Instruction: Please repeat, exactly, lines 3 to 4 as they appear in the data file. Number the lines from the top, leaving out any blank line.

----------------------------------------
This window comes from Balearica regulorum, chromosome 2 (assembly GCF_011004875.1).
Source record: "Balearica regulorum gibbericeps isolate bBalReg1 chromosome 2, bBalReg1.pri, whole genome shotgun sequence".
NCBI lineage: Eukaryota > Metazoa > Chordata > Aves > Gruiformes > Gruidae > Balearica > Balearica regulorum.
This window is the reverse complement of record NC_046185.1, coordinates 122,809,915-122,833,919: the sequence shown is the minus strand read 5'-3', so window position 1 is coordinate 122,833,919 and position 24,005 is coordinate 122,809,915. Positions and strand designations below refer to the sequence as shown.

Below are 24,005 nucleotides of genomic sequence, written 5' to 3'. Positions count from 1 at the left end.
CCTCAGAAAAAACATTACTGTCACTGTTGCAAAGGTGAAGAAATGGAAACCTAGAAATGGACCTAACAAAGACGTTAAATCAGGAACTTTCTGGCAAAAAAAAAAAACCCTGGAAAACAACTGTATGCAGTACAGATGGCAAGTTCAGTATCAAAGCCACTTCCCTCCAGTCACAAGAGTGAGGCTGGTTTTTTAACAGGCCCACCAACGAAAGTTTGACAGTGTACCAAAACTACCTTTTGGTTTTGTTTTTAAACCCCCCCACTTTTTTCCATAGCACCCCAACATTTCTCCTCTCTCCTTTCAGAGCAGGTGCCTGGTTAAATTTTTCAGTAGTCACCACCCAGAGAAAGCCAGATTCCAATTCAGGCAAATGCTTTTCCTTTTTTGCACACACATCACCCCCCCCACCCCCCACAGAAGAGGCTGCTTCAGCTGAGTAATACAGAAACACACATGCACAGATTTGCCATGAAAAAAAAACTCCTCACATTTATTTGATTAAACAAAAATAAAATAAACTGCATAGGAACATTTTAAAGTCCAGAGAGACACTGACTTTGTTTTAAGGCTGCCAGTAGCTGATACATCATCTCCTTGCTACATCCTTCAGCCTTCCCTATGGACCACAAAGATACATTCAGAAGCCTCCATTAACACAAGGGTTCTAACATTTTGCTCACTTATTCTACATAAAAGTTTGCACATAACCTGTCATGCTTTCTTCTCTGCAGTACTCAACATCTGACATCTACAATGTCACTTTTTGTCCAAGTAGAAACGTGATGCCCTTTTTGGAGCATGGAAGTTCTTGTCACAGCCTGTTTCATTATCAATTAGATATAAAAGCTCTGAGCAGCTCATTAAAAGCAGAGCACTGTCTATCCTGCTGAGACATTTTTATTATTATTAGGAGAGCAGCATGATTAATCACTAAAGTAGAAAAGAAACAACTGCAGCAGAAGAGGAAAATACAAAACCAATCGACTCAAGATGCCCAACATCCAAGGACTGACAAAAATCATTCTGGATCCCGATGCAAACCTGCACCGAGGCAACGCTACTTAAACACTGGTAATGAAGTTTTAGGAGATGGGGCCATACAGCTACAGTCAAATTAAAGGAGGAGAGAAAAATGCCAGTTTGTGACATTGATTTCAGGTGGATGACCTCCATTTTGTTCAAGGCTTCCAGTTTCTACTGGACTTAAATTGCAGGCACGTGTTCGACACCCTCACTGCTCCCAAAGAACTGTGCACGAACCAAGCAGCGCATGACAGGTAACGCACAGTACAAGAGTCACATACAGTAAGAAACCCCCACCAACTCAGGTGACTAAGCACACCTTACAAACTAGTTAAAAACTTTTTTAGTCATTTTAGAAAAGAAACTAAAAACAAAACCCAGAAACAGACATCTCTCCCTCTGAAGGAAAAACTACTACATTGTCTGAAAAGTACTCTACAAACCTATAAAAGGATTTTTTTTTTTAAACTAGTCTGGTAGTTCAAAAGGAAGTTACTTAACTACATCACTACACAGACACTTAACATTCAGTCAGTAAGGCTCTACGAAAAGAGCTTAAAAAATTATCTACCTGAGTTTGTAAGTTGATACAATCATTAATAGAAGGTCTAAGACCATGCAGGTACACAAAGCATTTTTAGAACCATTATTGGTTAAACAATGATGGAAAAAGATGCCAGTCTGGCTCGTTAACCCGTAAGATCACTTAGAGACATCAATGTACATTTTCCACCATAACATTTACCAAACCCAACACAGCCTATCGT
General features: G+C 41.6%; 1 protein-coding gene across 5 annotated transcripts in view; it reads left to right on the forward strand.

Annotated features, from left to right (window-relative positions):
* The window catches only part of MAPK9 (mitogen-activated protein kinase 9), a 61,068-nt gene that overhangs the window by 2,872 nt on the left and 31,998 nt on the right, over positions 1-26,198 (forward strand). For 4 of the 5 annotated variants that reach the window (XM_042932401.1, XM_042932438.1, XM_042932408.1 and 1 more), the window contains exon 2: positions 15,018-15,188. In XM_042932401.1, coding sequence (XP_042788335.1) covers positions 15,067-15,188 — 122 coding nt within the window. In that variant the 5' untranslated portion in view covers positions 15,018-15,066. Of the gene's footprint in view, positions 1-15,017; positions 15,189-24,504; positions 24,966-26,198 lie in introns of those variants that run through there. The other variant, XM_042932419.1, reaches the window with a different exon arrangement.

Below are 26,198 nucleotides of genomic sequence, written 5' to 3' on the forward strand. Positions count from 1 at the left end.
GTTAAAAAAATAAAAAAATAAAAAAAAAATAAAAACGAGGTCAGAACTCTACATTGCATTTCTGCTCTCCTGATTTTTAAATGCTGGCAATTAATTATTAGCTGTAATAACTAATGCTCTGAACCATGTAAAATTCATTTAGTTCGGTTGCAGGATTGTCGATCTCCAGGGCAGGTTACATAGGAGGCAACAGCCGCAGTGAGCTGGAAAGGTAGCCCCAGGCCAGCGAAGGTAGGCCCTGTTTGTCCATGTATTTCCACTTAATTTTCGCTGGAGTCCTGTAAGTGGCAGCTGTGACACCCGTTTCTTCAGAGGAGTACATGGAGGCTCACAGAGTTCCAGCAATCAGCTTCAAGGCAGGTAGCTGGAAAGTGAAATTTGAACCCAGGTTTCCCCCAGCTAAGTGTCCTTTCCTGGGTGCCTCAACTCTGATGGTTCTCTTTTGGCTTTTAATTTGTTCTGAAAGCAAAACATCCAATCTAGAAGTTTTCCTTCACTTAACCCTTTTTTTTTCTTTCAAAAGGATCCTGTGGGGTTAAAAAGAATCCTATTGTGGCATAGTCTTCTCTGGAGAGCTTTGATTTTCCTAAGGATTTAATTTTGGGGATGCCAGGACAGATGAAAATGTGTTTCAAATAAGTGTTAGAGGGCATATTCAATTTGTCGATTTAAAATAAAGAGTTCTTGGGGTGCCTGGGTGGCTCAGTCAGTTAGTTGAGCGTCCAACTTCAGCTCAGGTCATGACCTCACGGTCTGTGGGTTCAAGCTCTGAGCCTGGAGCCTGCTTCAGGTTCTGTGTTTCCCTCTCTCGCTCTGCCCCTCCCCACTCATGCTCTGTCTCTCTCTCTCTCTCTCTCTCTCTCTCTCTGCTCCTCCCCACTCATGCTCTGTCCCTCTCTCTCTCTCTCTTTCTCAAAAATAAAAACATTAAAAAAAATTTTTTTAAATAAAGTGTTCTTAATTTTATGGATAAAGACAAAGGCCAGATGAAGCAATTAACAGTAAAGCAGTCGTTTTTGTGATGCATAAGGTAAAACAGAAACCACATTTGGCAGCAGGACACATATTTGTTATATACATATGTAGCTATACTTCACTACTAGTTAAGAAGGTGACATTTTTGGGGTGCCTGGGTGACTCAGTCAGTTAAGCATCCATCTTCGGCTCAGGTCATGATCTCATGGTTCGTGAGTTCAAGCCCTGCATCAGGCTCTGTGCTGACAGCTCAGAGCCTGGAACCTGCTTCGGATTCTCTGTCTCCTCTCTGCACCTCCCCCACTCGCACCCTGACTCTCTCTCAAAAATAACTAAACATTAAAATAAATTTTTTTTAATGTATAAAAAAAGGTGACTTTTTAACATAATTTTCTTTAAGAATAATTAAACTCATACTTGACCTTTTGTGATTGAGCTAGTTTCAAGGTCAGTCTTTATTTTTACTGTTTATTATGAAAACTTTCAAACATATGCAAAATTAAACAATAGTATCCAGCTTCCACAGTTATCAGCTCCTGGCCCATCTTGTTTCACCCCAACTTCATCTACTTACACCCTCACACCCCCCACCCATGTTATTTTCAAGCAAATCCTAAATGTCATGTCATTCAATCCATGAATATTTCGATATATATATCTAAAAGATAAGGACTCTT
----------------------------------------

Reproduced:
NCBI lineage: Eukaryota > Metazoa > Chordata > Aves > Gruiformes > Gruidae > Balearica > Balearica regulorum.
This window is the reverse complement of record NC_046185.1, coordinates 122,809,915-122,833,919: the sequence shown is the minus strand read 5'-3', so window position 1 is coordinate 122,833,919 and position 24,005 is coordinate 122,809,915. Positions and strand designations below refer to the sequence as shown.